Tim Kearney, Ph.D., chairman of business department at Misericordia University, explains that the minimum wage has a tendency to move in big jumps or remain stagnant, depending on the economy. During the prosperous times of the 1990s, labor demand increased and wage scales moved up.

This is in contrast to today, where there’s a labor surplus, automation is widespread and the balance of power has shifted to the employer. “The minimum wage debate should be shifted to productive discussions about how to move the economy forward and move wages up over time,” says Kearney. This process should be a public-private partnership where the participants are not antagonists.”

Moral issue?

Satyajit Ghosh, Ph.D., professor of economics and finance at the University of Scranton, completely disagrees. He is an ardent advocate of legislation that would eventually bump the minimum wage up to $10 per hour, but he also believes legislation alone can’t fix America’s income inequality problems.

Dr. Ghosh questions the validity of two typical arguments about minimum-wage increases. In the first case, opponents of a wage increases say minimum-wage earners are only a small part of the labor market, accordingly, there’s no point in saddling business with the cost increases.

The second argument says, if the minimum wage is raised, the increased costs will be a disaster for small businesses with narrow profit margins and job losses will result.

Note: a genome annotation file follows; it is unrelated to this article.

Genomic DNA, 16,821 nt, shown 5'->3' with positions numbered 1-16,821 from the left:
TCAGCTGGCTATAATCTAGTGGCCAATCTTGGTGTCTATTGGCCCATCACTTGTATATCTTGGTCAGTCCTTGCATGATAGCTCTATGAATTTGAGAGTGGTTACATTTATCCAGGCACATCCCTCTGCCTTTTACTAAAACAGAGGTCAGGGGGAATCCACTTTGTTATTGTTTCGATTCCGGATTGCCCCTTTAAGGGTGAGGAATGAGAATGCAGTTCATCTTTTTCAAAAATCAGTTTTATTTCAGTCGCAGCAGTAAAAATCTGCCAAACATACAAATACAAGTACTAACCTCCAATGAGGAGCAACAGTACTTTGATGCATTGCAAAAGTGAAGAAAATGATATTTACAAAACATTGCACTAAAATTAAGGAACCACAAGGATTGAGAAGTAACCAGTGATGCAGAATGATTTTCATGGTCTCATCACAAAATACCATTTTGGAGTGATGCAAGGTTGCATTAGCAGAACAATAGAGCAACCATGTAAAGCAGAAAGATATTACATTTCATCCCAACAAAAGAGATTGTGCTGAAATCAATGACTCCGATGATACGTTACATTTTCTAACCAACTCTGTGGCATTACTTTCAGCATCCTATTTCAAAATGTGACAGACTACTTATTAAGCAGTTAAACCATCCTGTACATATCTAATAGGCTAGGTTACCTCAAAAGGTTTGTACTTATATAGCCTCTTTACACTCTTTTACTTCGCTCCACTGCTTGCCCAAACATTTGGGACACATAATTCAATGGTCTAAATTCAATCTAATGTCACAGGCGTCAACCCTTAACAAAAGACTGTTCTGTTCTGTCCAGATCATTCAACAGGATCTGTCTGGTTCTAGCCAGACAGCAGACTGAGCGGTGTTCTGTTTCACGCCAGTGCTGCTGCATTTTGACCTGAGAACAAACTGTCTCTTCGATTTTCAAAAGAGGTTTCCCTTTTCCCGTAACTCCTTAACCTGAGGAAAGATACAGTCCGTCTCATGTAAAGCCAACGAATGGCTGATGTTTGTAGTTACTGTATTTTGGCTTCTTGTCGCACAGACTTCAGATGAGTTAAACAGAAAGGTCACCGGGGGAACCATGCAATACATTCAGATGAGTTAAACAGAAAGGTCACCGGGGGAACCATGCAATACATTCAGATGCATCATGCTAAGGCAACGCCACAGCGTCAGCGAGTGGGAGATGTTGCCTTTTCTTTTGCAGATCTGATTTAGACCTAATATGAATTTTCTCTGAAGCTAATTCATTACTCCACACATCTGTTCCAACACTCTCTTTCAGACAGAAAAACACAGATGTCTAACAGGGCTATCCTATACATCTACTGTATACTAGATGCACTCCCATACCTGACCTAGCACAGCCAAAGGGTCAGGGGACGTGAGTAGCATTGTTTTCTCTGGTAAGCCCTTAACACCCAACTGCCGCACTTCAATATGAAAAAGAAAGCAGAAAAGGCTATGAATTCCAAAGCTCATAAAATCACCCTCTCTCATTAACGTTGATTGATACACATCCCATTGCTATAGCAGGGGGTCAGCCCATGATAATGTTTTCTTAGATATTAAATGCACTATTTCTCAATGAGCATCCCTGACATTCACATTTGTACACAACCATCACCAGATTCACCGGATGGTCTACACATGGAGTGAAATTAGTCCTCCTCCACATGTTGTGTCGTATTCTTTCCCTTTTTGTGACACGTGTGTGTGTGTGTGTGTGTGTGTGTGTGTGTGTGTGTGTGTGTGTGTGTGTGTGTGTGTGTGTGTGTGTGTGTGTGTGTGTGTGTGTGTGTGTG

“These arguments are inconsistent,” charges Dr. Ghosh. “They can’t both exist and be accurate.”

He points out that half of minimum-wage employees are the top earners in a family. For these people, the low wages constrain purchasing power, resulting in depressed consumer spending. In addition, a large portion of minimum-wage earners are head-of-household single mothers. Dr. Ghosh acknowledges that a wage increase to $10 hour won’t eliminate poverty, but he calls it a step in the right direction.

“When the richest country in world can’t offer salaries for people to put food on the table and have adequate shelter, something is very wrong,” says Dr. Ghosh. “This is a moral question, and a question about our values system. I am still hopeful these low wages are going to improve, because societal mindsets do change.”